The goal of treatment is to get rid of the infection and reduce damage to the bone and surrounding tissues.  Antibiotics are given to destroy the bacteria causing the infection.  If the patient has an additional condition such as diabetes, additional medications may be ordered to contain the infection.

Osgood Schlatter Disease

Osgood-Schlatter disease can cause a painful lump below the kneecap in children and adolescents experiencing growth spurts during puberty. Osgood-Schlatter disease occurs most often in children who participate in sports that involve running, jumping and swift changes of direction — such as soccer, basketball, figure skating and ballet.

While Osgood-Schlatter disease is more common in boys, the gender gap is narrowing as more girls become involved with sports. Osgood-Schlatter disease affects as many as 1 in 5 adolescent athletes. Age ranges differ by sex because girls experience puberty earlier than do boys. Osgood-Schlatter disease typically occurs in boys ages 13 to 14 and girls ages 11 to 12. The condition usually resolves on its own, once the child's bones stop growing.
 

Symptoms

Symptoms of Osgood-Schlatter disease include pain, swelling and tenderness at the bony area on the upper shinbone, knee pain worsening with activities such as running, jumping and climbing, and tightness of the surrounding kneecap muscles and thigh (2quadriceps) muscles.


Diagnosis

One of our highly-trained knee specialists will perform a thorough evaluation and examination to determine the extent of your condition, including a complete review of your medical history.

Our specialists may also utilized diagnostic tools such as an MRI, X-ray or CT scan to confirm the extent of your condition.
 

Treatment

Osgood-Schlatter disease usually improves without surgical treatment.  After a child’s bones stop growing the situation typically resolves without orthopaedic interventions.  Our orthopaedic knee specialists may prescribe mild over-the-counter medications to relieve pain during the growing period.

Meniscus Tears

The meniscus is a very important shock absorber of the knee made of a strong substance called fibrocartilage. It protects the surface of the joint and provides a mechanical cushion. A large percentage of our body weight is distributed through the meniscus as we walk, run, and jump. The meniscus adds to the stability of the knee joint by helping the shape of the femur bone conform to the tibia. The meniscus also plays a role in the nourishment of the smooth cartilage that covers the bones.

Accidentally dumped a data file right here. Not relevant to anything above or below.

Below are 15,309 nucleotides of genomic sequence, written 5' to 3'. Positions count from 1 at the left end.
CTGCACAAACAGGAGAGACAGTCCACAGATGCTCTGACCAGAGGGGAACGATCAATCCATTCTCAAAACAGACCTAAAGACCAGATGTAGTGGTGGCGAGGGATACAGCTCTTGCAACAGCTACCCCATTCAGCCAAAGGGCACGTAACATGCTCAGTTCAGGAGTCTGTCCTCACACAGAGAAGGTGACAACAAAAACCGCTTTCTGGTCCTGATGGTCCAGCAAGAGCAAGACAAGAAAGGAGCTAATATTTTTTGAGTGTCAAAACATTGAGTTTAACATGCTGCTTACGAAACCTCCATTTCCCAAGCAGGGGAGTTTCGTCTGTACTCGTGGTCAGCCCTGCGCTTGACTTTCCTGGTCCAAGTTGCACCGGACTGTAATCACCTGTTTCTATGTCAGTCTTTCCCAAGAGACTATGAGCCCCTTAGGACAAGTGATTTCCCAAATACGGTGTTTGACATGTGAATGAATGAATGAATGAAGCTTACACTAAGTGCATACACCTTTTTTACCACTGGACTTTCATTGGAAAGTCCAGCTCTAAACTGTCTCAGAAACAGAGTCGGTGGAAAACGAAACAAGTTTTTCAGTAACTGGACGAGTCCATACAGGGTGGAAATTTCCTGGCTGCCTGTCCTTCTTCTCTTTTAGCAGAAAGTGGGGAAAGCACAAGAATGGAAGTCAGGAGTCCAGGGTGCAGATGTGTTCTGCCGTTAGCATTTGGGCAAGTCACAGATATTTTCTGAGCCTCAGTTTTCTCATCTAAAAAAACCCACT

Symptoms

An acute meniscal tear may be heard as a “pop” and felt as a tear or rip in the knee. This may be followed by swelling of the knee as a result of blood or fluid accumulation. Patients with meniscal tears often describe a popping or catching in their knee. Some actually can feel something out of place. In the most dramatic situations the knee will actually “lock”, preventing the patient from fully straightening or bending the knee. The pain or discomfort is usually along the joint line or where the femur and tibia bone come together. It often starts out relatively painful; then with time, much (if not all) of the pain disappears except with certain activities. Some patients will have the tear become asymptomatic (no symptoms) for a time, especially if their activity level decreases significantly.

Diagnosis

These injuries can occur due to a traumatic incident or a fall or previous injury dynamic.  Our knee specialists bring a compassionate and caring approach to every condition and injury assessment.  During your assessment they will perform a thorough evaluation and examination to determine the extent of your injuries, including a complete review of your medical history.  Since meniscal tears do not show up on plain X-rays (the meniscus does not contain calcium the way bones do), your dedicated HOA knee surgeon may perform some specialized tests, such as an MRI scan, which are helpful in further evaluating the damaged meniscus.

Treatment

Depending on the severity of the meniscus tear, your HOA knee surgeon may utilize conservative treatment options to avoid surgery and allow the body’s own healing properties to work.  If conservative treatment does not provide relief, they may elect to recommend surgical intervention, often utilizing minimally invasive procedures, such as arthroscopic surgery to repair the torn meniscus area.

Recovery

If your Hinsdale Orthopaedics knee surgeon elects to perform surgery, you may be wearing a brace for six weeks after your surgery while walking and placing weight on the repaired knee.  While wearing the knee brace, our surgeon will start you on a physical therapy program to strengthen your knee and help you return to your normal daily activities.